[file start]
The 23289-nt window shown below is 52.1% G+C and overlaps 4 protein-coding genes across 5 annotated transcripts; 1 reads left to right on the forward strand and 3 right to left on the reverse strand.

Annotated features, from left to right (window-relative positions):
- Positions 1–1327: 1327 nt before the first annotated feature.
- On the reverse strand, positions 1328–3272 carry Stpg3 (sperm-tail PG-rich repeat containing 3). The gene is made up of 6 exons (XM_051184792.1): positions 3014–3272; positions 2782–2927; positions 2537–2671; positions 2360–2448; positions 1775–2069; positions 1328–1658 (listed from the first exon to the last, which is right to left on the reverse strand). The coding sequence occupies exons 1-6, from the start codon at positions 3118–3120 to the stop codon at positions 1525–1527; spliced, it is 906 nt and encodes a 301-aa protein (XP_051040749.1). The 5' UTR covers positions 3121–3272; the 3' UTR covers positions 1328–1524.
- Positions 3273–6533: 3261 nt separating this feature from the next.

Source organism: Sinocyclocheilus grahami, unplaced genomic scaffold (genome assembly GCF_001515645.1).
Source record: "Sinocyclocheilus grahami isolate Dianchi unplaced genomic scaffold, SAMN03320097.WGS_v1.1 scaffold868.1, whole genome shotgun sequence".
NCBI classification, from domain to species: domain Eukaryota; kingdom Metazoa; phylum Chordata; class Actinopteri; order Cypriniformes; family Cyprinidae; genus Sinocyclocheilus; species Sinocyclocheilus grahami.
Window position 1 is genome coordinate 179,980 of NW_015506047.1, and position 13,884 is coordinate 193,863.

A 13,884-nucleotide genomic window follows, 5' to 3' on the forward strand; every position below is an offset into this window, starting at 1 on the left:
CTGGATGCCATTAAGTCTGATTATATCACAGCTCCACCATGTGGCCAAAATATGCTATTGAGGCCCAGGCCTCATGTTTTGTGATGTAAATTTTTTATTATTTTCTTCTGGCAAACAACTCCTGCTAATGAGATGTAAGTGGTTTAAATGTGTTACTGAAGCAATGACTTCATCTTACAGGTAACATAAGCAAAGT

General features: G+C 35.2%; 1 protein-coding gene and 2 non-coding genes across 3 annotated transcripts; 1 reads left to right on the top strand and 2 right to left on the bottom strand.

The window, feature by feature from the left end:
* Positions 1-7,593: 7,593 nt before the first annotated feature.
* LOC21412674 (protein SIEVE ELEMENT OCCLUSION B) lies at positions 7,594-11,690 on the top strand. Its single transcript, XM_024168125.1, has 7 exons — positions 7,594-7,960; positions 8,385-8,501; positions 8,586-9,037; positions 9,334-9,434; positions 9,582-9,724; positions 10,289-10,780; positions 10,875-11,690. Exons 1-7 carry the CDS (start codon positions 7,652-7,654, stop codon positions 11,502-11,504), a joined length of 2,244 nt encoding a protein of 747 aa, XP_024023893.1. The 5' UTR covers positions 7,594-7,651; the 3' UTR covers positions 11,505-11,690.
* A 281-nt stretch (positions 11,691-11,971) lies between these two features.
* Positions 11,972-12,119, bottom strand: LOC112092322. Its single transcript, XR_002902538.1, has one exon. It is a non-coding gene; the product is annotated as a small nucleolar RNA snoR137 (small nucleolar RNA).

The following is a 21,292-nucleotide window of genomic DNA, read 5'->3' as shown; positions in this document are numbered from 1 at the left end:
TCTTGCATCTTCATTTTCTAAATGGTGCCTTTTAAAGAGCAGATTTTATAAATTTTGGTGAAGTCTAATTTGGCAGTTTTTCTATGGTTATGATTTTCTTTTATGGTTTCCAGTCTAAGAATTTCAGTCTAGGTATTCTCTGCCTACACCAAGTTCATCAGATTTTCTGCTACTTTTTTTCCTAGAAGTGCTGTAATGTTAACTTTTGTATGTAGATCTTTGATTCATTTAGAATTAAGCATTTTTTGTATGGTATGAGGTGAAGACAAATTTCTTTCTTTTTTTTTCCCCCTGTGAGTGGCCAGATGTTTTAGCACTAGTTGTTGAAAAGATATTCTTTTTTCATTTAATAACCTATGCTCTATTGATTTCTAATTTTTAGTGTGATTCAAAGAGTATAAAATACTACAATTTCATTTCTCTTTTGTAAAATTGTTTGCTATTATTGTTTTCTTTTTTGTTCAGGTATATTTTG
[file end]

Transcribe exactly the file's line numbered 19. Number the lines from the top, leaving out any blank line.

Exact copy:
TCTTGCATCTTCATTTTCTAAATGGTGCCTTTTAAAGAGCAGATTTTATAAATTTTGGTGAAGTCTAATTTGGCAGTTTTTCTATGGTTATGATTTTCTTTTATGGTTTCCAGTCTAAGAATTTCAGTCTAGGTATTCTCTGCCTACACCAAGTTCATCAGATTTTCTGCTACTTTTTTTCCTAGAAGTGCTGTAATGTTAACTTTTGTATGTAGATCTTTGATTCATTTAGAATTAAGCATTTTTTGTATGGTATGAGGTGAAGACAAATTTCTTTCTTTTTTTTTCCCCCTGTGAGTGGCCAGATGTTTTAGCACTAGTTGTTGAAAAGATATTCTTTTTTCATTTAATAACCTATGCTCTATTGATTTCTAATTTTTAGTGTGATTCAAAGAGTATAAAATACTACAATTTCATTTCTCTTTTGTAAAATTGTTTGCTATTATTGTTTTCTTTTTTGTTCAGGTATATTTTG